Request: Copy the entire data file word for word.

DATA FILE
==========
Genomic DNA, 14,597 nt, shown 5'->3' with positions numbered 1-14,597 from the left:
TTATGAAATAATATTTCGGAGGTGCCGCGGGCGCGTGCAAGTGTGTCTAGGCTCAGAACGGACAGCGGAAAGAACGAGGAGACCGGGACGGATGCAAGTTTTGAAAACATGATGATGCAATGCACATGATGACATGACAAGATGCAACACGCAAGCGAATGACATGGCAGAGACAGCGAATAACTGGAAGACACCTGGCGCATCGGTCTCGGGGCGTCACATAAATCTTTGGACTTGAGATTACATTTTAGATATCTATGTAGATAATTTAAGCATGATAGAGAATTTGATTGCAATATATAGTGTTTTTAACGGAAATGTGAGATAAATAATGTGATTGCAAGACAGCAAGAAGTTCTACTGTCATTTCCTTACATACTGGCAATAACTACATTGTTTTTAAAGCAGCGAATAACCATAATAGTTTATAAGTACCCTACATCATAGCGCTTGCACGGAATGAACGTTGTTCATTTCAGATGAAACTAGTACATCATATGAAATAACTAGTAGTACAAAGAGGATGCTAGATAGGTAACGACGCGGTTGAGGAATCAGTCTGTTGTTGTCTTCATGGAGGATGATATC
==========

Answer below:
Genomic DNA, 14,597 nt, shown 5'->3' with positions numbered 1-14,597 from the left:
TTATGAAATAATATTTCGGAGGTGCCGCGGGCGCGTGCAAGTGTGTCTAGGCTCAGAACGGACAGCGGAAAGAACGAGGAGACCGGGACGGATGCAAGTTTTGAAAACATGATGATGCAATGCACATGATGACATGACAAGATGCAACACGCAAGCGAATGACATGGCAGAGACAGCGAATAACTGGAAGACACCTGGCGCATCGGTCTCGGGGCGTCACATAAATCTTTGGACTTGAGATTACATTTTAGATATCTATGTAGATAATTTAAGCATGATAGAGAATTTGATTGCAATATATAGTGTTTTTAACGGAAATGTGAGATAAATAATGTGATTGCAAGACAGCAAGAAGTTCTACTGTCATTTCCTTACATACTGGCAATAACTACATTGTTTTTAAAGCAGCGAATAACCATAATAGTTTATAAGTACCCTACATCATAGCGCTTGCACGGAATGAACGTTGTTCATTTCAGATGAAACTAGTACATCATATGAAATAACTAGTAGTACAAAGAGGATGCTAGATAGGTAACGACGCGGTTGAGGAATCAGTCTGTTGTTGTCTTCATGGAGGATGATATC